For buyers looking for the type of speaker that the Pendragons are, I’m not sure you could do any better for $2500 (though, perhaps you can — they’re currently on sale for 30% off). Now, I’ve not heard anywhere near all of the competing speakers at that price point, but I’ve heard enough to say that the Tekton effort is right up there. Just be prepared to give them some good source material and enough high quality amplification to get them running to their full potential.
Highly recommended, and another winning product from Eric Alexander and Tekton Design!
For more, see our First Listen and the Tekton showcase in the Amp Madness shootout.
About the Author
John Richardson has been interested in music and audio since his early teen years, or stated another way, as long as he can remember. He has been involved in the audio community in one way or another for around 20 years and for the last five has been a regular contributor to the on-line magazine Stereomojo. There, he has been the resident computer audio guy and “value conscious audiophile” (aka “cheap bastard”).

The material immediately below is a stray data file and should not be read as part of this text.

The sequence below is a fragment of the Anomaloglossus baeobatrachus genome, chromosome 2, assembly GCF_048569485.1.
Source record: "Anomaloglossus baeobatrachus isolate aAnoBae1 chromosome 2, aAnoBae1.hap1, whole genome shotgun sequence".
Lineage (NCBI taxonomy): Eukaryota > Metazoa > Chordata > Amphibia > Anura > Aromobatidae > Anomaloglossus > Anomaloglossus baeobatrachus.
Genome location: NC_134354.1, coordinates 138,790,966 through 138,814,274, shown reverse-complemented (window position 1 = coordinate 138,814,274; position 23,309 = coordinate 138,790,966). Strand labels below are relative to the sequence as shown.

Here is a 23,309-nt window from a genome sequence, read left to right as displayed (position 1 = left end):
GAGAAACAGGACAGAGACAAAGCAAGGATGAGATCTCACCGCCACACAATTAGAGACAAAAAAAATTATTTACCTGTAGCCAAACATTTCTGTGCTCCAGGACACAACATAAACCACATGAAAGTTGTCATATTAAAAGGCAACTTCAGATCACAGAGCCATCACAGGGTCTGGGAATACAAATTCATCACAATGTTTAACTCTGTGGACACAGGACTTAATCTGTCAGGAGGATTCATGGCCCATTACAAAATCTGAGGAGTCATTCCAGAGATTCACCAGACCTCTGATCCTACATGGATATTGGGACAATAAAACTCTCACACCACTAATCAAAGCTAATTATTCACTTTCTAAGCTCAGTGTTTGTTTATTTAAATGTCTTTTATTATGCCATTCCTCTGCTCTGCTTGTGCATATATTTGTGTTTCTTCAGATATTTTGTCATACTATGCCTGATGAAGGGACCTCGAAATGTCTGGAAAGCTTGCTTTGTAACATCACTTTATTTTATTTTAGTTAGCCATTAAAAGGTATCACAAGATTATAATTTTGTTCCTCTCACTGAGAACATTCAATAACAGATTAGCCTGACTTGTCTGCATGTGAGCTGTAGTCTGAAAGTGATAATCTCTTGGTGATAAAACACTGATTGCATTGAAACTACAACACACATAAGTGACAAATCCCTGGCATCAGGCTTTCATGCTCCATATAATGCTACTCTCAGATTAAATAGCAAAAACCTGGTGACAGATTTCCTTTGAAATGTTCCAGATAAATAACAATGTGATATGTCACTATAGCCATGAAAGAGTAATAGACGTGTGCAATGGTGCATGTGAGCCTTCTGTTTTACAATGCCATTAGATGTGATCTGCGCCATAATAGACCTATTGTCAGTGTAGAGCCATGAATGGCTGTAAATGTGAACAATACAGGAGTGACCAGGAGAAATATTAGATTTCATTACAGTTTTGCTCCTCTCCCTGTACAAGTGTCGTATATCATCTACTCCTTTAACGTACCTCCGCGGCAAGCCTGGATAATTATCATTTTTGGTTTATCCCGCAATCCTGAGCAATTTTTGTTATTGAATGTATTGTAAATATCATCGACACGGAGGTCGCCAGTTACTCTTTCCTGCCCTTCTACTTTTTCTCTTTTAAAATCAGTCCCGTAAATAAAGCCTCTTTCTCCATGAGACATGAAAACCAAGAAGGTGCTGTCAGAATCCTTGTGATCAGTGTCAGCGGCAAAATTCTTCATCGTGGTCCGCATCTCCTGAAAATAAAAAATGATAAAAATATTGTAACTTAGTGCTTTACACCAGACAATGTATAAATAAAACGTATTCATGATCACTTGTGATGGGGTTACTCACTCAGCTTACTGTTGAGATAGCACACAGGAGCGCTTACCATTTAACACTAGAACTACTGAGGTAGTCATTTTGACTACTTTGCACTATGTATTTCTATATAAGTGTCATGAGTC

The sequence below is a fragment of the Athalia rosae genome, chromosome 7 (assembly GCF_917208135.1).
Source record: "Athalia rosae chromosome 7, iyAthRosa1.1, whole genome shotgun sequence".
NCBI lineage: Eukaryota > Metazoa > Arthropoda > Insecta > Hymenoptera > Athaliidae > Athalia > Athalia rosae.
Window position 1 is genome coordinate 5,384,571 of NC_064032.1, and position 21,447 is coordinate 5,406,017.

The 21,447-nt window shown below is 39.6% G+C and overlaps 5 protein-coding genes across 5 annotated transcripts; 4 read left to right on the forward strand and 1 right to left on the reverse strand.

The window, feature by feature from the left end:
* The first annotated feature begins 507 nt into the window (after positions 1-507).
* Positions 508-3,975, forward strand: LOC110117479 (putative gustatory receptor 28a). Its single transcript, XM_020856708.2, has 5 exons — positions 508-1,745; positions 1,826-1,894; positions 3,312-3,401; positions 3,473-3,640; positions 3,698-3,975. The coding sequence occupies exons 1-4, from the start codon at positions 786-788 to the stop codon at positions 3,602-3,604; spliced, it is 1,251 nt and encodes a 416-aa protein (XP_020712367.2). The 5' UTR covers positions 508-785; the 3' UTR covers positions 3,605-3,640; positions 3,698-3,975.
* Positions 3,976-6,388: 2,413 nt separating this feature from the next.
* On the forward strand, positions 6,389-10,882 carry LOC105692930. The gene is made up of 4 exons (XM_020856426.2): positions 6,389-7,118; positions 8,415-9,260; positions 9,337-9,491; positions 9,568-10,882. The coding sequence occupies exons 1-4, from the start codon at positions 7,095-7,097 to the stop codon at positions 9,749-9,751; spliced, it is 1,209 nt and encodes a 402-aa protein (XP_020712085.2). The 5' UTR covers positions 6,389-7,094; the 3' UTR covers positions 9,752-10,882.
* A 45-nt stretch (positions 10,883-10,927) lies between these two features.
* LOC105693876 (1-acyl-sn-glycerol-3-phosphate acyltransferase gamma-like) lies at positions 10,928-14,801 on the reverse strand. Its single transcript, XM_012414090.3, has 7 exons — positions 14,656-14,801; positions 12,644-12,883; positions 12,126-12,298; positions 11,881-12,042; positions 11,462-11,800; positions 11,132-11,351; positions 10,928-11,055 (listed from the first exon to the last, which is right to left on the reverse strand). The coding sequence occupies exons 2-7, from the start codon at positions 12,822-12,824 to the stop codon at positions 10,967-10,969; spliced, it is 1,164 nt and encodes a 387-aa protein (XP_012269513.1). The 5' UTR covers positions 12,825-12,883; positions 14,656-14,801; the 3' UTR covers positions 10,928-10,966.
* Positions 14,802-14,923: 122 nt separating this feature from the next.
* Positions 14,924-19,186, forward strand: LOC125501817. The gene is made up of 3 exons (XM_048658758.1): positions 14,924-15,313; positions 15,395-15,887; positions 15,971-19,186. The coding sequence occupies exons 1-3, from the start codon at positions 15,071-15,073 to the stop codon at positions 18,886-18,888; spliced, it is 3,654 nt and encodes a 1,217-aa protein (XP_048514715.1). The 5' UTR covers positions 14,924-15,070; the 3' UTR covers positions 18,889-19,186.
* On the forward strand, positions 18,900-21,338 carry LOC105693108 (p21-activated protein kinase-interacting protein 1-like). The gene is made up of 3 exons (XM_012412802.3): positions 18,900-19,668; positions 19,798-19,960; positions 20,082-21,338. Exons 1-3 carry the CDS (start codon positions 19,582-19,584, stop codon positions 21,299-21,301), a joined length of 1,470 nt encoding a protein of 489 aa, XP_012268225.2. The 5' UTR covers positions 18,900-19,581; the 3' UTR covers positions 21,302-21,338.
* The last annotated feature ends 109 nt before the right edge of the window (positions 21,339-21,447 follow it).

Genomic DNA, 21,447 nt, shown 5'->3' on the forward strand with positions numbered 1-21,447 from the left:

John is also a professor of analytical chemistry and forensic chemistry consultant in his spare time when he isn’t listening to music or evaluating gear. He tries to fit in plenty of time to hang out with his two teenage kids, his lovely wife, and the family cat, though only the cat also seems to harbor audiophile tendencies. John also enjoys running, cycling, golfing, hiking, or just about any other activity that sucks up time and money.
Financial Interests: Writing for Part-Time Audiophile is his sole intersection with audio’s high-end.